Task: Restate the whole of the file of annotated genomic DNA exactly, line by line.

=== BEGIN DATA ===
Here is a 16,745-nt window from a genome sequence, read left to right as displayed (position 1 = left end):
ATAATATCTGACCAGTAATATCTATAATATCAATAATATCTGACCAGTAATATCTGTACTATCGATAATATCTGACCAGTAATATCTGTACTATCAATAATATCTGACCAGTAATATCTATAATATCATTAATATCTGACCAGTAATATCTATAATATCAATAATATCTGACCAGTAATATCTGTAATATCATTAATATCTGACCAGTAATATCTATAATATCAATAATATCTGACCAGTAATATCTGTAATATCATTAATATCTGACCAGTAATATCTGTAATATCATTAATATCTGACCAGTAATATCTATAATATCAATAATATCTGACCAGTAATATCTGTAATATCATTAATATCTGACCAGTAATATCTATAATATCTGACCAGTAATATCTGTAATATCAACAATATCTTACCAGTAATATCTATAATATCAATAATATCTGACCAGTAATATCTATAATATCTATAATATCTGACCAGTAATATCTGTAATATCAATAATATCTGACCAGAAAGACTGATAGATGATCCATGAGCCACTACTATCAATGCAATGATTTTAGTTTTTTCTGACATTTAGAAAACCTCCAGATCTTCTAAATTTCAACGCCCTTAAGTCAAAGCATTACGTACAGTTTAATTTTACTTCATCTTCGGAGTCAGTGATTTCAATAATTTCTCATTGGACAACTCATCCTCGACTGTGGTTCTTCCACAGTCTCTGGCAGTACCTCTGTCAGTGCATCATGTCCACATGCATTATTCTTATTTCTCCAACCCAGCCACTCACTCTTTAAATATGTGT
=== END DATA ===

Here is a 16,745-nt window from a genome sequence, read left to right as displayed (position 1 = left end):
ATAATATCTGACCAGTAATATCTATAATATCAATAATATCTGACCAGTAATATCTGTACTATCGATAATATCTGACCAGTAATATCTGTACTATCAATAATATCTGACCAGTAATATCTATAATATCATTAATATCTGACCAGTAATATCTATAATATCAATAATATCTGACCAGTAATATCTGTAATATCATTAATATCTGACCAGTAATATCTATAATATCAATAATATCTGACCAGTAATATCTGTAATATCATTAATATCTGACCAGTAATATCTGTAATATCATTAATATCTGACCAGTAATATCTATAATATCAATAATATCTGACCAGTAATATCTGTAATATCATTAATATCTGACCAGTAATATCTATAATATCTGACCAGTAATATCTGTAATATCAACAATATCTTACCAGTAATATCTATAATATCAATAATATCTGACCAGTAATATCTATAATATCTATAATATCTGACCAGTAATATCTGTAATATCAATAATATCTGACCAGAAAGACTGATAGATGATCCATGAGCCACTACTATCAATGCAATGATTTTAGTTTTTTCTGACATTTAGAAAACCTCCAGATCTTCTAAATTTCAACGCCCTTAAGTCAAAGCATTACGTACAGTTTAATTTTACTTCATCTTCGGAGTCAGTGATTTCAATAATTTCTCATTGGACAACTCATCCTCGACTGTGGTTCTTCCACAGTCTCTGGCAGTACCTCTGTCAGTGCATCATGTCCACATGCATTATTCTTATTTCTCCAACCCAGCCACTCACTCTTTAAATATGTGT